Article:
For a more instant introduction, The Kauri Museum at Matakohe, and its attractive surrounds, is not to be missed. On this occasion we decided instead to lunch at a picnic table just beyond the enormous root system and arching boughs of Pahi's gigantic Moreton Bay Fig - one the country's 10 most significant trees. It was a glorious day to sit beside the Kaipara and it was only our desire to make camp at a reasonable hour which drew us reluctantly away.

The next stop was in Dargaville to stock up on food and wine. This time there was a generous car park and we were spoiled for choice as we gave the vehicles of other shoppers a broad berth. I am fond of Dargaville, and one day would like to linger there for longer, doing day trips to Bayley's Beach or Kai Iwi Lakes and the many historic sites in and around this attractive river town.

It was late afternoon as we traversed the nearly 18 kilometres of winding road through the Waipoua Forest and disembarked to take the five-minute return stroll along the forest boardwalk to Tane Mahuta. I have often found a hushed reverence among those gathered beneath New Zealand's largest known living kauri. On this occasion the banter between families, friends and fellow travellers did not diminish the respect we all seemed to feel in the company of this forest giant, thought to have been on earth since around the time of the birth of Christ.

As we wound down the hills towards Opononi the golden light of early autumn provided a dramatic backlight to the spectacular sand hills of Omapere - a view which, under any circumstances, never fails to take my breath away. Nearing the shoreline we encountered a throng of waka ama paddlers preparing their craft, while others were already underway, racing along the inlet. It was momentarily possible to close my eyes and imagine the rich history of this harbour which retains special importance to Maori.

At Rawene, nothing (and everything) seemed the same. There were more for sale signs, and closed shops and restaurants signalled a downturn in the local economy since my last visit some seven years before. But the harbour retained its exquisite restful charm, and the quaint Rawene Holiday Park looked just as welcoming and spotlessly clean as we nestled happily into our berth near the bush line.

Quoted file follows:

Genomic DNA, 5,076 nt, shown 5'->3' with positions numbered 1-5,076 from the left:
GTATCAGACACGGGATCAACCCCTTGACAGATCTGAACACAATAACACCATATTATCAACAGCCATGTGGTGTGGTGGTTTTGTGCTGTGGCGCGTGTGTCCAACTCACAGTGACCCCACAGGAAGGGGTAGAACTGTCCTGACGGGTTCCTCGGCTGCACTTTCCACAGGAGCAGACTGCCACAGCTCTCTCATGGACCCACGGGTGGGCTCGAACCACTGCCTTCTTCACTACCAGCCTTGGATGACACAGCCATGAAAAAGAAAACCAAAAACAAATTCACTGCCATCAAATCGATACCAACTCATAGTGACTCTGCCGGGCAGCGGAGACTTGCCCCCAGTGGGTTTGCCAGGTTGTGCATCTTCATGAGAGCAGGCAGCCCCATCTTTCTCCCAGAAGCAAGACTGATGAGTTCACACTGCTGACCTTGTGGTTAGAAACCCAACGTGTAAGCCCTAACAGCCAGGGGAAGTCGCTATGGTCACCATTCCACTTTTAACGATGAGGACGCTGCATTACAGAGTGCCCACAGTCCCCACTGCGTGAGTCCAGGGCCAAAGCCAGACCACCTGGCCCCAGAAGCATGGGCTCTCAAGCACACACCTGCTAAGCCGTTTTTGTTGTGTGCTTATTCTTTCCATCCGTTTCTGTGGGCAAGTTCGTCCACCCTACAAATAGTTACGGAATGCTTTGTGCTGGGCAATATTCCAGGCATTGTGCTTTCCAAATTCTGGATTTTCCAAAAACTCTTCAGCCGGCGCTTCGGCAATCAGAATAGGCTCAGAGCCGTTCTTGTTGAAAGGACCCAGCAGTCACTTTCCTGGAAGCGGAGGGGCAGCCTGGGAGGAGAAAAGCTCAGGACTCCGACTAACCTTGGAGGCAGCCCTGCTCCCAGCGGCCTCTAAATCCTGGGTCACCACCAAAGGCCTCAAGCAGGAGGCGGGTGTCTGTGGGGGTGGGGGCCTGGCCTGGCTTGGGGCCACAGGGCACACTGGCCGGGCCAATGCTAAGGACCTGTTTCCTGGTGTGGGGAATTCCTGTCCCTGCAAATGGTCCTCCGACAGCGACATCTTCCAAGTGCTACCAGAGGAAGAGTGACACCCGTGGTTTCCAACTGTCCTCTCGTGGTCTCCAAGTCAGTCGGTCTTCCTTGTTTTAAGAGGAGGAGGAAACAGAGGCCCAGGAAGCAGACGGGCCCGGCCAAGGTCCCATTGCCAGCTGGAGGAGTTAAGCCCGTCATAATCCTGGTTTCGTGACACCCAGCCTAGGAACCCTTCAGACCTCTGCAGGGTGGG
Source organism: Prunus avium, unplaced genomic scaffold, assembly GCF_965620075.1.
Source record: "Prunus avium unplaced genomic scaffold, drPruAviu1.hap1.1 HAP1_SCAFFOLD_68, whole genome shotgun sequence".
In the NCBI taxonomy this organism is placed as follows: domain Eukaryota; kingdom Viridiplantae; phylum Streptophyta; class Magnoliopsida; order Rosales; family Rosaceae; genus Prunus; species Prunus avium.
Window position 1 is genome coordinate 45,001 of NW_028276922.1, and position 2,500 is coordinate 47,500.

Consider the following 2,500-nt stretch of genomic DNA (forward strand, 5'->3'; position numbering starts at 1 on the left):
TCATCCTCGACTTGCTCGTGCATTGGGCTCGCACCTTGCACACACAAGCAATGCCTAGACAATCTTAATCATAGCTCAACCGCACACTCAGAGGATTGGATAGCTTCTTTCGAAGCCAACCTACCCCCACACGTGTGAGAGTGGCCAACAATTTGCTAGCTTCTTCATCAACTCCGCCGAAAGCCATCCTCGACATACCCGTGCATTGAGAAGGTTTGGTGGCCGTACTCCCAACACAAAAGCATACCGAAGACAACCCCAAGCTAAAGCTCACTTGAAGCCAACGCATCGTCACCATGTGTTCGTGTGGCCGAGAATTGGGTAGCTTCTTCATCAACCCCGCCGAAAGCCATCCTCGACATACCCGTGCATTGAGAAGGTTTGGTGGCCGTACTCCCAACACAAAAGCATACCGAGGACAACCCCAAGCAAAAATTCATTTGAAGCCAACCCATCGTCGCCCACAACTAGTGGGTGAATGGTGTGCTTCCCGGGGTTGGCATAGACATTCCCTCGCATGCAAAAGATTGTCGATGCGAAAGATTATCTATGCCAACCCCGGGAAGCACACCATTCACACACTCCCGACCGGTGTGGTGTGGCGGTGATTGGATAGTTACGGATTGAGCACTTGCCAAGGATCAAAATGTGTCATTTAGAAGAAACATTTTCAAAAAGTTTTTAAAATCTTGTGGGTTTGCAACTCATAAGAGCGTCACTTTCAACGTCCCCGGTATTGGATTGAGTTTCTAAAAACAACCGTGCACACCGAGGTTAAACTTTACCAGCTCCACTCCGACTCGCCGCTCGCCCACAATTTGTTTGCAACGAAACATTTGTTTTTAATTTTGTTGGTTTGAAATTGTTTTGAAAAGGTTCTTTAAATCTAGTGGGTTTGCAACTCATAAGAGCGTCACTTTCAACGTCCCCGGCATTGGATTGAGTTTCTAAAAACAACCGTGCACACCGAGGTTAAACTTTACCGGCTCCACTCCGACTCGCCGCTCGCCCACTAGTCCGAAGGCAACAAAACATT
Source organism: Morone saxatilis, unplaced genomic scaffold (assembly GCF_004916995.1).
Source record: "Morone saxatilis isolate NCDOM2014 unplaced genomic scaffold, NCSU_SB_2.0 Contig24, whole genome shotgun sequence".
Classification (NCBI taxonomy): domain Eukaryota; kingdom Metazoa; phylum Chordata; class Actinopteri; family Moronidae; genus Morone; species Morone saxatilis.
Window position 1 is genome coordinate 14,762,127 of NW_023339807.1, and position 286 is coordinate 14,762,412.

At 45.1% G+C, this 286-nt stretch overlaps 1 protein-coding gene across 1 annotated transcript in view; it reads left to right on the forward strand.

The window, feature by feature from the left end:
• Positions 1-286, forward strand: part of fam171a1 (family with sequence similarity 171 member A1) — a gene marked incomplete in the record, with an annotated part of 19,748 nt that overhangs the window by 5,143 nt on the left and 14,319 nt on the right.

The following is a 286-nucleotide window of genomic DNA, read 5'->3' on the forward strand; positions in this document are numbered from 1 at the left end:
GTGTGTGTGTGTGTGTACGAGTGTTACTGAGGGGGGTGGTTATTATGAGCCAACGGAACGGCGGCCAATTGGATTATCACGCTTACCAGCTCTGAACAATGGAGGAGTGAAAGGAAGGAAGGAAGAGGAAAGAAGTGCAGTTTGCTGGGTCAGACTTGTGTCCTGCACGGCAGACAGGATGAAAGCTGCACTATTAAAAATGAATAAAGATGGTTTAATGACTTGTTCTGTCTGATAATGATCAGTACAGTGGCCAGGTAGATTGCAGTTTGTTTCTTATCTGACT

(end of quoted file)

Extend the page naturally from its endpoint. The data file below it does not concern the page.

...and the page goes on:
We had planned to dine out, although ended up settling (with no regrets) for takeaways from Hokianga Takeaways in Parnell Street, which we ate over the road on a picnic seat near the water. The co-pilot claimed his egg and bacon burger was one of the best ever and he was rapt he'd been asked how he liked his egg cooked. Meanwhile my fish and chips were fresh, crisp, hot and well - frankly perfect.

An unwelcome surprise was in store for us the next morning as we headed over the hill towards Kaikohe when a plump brush turkey committed hari kari, without warning, on the driver's side of the windscreen. We were momentarily shaken by the experience, although it was to prove no bad omen as the rest of the drive to the 'Cape' unfolded magnificently.

Contemporary Kaitaia was an unexpectedly delightful experience. Since my first of many subsequent visits there in 1985, I have always regarded this northernmost town as a portal. It is now a destination in itself and a great deal of this change in perception is due to the magnificent new community centre, Te Ahu.

From Kaitaia, where we re-fuelled and stocked up for any eventuality at the enormous Pak and Save on the northernmost edge of town, we struck out for Cape Reinga. I had been warned the road north from that point could be "a little boring", but found it not to be so. In fact, I was completely enamoured of the many glimpses of pure white sand-hills and the numerous thirsty estuaries begging for a more intimate acquaintance.

And what of Te Reinga Wairua (Cape Reinga) and Te Paki Reserve itself? A unique archaeological landscape combining vast wetlands, sand, sea and spirituality, as well as throwing in a picturesque lighthouse for good measure? I was in heaven, and lingered as long as possible before beginning part two of the journey - homewards via Russell, Karikari Peninsula and Tutukaka.